Wednesday, February 23, 2011

Yup, still talking about gender and reading.

I've done some ranting and railing about books and other products that peg themselves as "for girls" or "for boys." But I've also done some raving about Jon Scieszka's Guys Read initiative and the short story collections collections it produces "for guys." As my eyes fell on my staff rec for Guys Read: Funny Business at the store yesterday, I found myself wondering if this was a double standard. Am I a hypocrite who gives a free pass for sexism to the author of The Stinky Cheese Man?

After a few minutes on the Guys Read website, I felt a lot better. "These are books that guys have told us they like," says the intro text. The books on the site aren't chosen based on assumptions; someone asks actual, current boys. The site explains its purpose using statistics, makes moderate claims (oh, what a difference "many" makes in the phrase "many boys"), and admits repeatedly that its creators don't have a complete understanding of the achievement gap between boys and girls in reading.

While admissions are being made, I'll admit that I haven't checked any of the offending "stories/stickers/activities for little boys/girls" books for front or back matter that explain their methodologies. If such annotation exists, I'll be happy to look at it with an open mind. Until then, you're likely to find me around S on the Intermediate Fiction shelf, recommending Guys Read books to all sorts of customers. (Come on, if you were a young female reader and saw this lineup, wouldn't you at least kind of  want the book?)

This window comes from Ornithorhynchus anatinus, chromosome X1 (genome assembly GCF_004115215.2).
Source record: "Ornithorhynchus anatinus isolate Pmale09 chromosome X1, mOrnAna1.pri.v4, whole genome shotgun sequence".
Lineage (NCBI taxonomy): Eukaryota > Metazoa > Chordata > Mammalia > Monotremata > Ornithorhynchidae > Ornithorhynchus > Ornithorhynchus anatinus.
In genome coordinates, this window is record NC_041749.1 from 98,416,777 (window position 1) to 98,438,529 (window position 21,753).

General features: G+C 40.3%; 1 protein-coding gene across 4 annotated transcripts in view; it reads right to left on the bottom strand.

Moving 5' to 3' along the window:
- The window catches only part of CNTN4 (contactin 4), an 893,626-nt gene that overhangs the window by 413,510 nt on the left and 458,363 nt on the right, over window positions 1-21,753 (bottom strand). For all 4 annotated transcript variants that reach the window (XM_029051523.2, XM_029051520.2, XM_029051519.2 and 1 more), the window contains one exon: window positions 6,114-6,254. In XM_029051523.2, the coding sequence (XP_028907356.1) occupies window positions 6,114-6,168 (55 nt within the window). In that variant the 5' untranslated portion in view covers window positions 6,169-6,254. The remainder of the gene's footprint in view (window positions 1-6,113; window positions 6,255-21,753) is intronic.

Sunday, February 20, 2011

Literary Love: Ella Enchanted

or Cinderella At My Daughter, But Only Because Someone Told Her To

What a cool premise: Ella of Frell (I know, Farscape fans, I know!) is under a spell that forces her to obey any order she receives. Sounds simple, but when you think about all the ways people use imperatives, it turns into the kind of mind-bender that I loved as a kid. Think about all the times you've told someone, "Try this!" It's fascinating to observe the spell's impact, and even more so to see how feisty, intelligent Ella gets around it.

There are wicked stepsisters and a ball and all that Cinderella jazz, but author Gail Carson Levine puts so much into her original part of the story that it could stand alone. The chance to match up bits of this story with the story most of us already know feels like icing on the cake.*

This is one of those books that came out after my own middle-grade years but before I came to children's literature professionally; I'm catching up on some of those lately now that the current awards wave has died down. Crazy as it is to have waited so long on this one, getting to read it for the first time kind of rocked.